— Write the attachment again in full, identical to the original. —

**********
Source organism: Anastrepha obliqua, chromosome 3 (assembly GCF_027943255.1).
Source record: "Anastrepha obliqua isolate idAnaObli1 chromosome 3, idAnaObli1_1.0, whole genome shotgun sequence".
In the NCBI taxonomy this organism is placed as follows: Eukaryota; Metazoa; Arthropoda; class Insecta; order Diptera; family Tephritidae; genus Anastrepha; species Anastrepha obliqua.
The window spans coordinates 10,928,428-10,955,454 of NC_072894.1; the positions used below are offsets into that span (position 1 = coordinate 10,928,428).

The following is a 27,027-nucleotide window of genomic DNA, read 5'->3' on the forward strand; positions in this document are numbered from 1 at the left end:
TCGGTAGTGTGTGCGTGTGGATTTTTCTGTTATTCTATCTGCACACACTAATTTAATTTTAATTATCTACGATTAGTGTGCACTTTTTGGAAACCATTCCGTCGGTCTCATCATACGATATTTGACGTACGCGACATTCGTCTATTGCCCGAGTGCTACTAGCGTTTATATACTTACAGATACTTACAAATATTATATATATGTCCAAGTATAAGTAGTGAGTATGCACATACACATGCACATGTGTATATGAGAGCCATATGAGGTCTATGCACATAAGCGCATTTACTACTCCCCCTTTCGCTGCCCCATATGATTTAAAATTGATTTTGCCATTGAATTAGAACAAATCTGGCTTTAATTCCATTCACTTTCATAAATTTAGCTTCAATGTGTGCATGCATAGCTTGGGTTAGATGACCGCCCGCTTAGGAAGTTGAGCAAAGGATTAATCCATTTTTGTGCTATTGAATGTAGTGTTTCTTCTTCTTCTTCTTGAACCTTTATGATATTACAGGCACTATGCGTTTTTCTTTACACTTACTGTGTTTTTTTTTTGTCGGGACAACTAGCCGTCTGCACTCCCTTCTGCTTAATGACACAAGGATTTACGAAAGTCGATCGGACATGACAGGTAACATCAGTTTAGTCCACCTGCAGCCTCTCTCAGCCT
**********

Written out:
Source organism: Anastrepha obliqua, chromosome 3 (assembly GCF_027943255.1).
Source record: "Anastrepha obliqua isolate idAnaObli1 chromosome 3, idAnaObli1_1.0, whole genome shotgun sequence".
In the NCBI taxonomy this organism is placed as follows: Eukaryota; Metazoa; Arthropoda; class Insecta; order Diptera; family Tephritidae; genus Anastrepha; species Anastrepha obliqua.
The window spans coordinates 10,928,428-10,955,454 of NC_072894.1; the positions used below are offsets into that span (position 1 = coordinate 10,928,428).

The following is a 27,027-nucleotide window of genomic DNA, read 5'->3' on the forward strand; positions in this document are numbered from 1 at the left end:
TCGGTAGTGTGTGCGTGTGGATTTTTCTGTTATTCTATCTGCACACACTAATTTAATTTTAATTATCTACGATTAGTGTGCACTTTTTGGAAACCATTCCGTCGGTCTCATCATACGATATTTGACGTACGCGACATTCGTCTATTGCCCGAGTGCTACTAGCGTTTATATACTTACAGATACTTACAAATATTATATATATGTCCAAGTATAAGTAGTGAGTATGCACATACACATGCACATGTGTATATGAGAGCCATATGAGGTCTATGCACATAAGCGCATTTACTACTCCCCCTTTCGCTGCCCCATATGATTTAAAATTGATTTTGCCATTGAATTAGAACAAATCTGGCTTTAATTCCATTCACTTTCATAAATTTAGCTTCAATGTGTGCATGCATAGCTTGGGTTAGATGACCGCCCGCTTAGGAAGTTGAGCAAAGGATTAATCCATTTTTGTGCTATTGAATGTAGTGTTTCTTCTTCTTCTTCTTGAACCTTTATGATATTACAGGCACTATGCGTTTTTCTTTACACTTACTGTGTTTTTTTTTTGTCGGGACAACTAGCCGTCTGCACTCCCTTCTGCTTAATGACACAAGGATTTACGAAAGTCGATCGGACATGACAGGTAACATCAGTTTAGTCCACCTGCAGCCTCTCTCAGCCT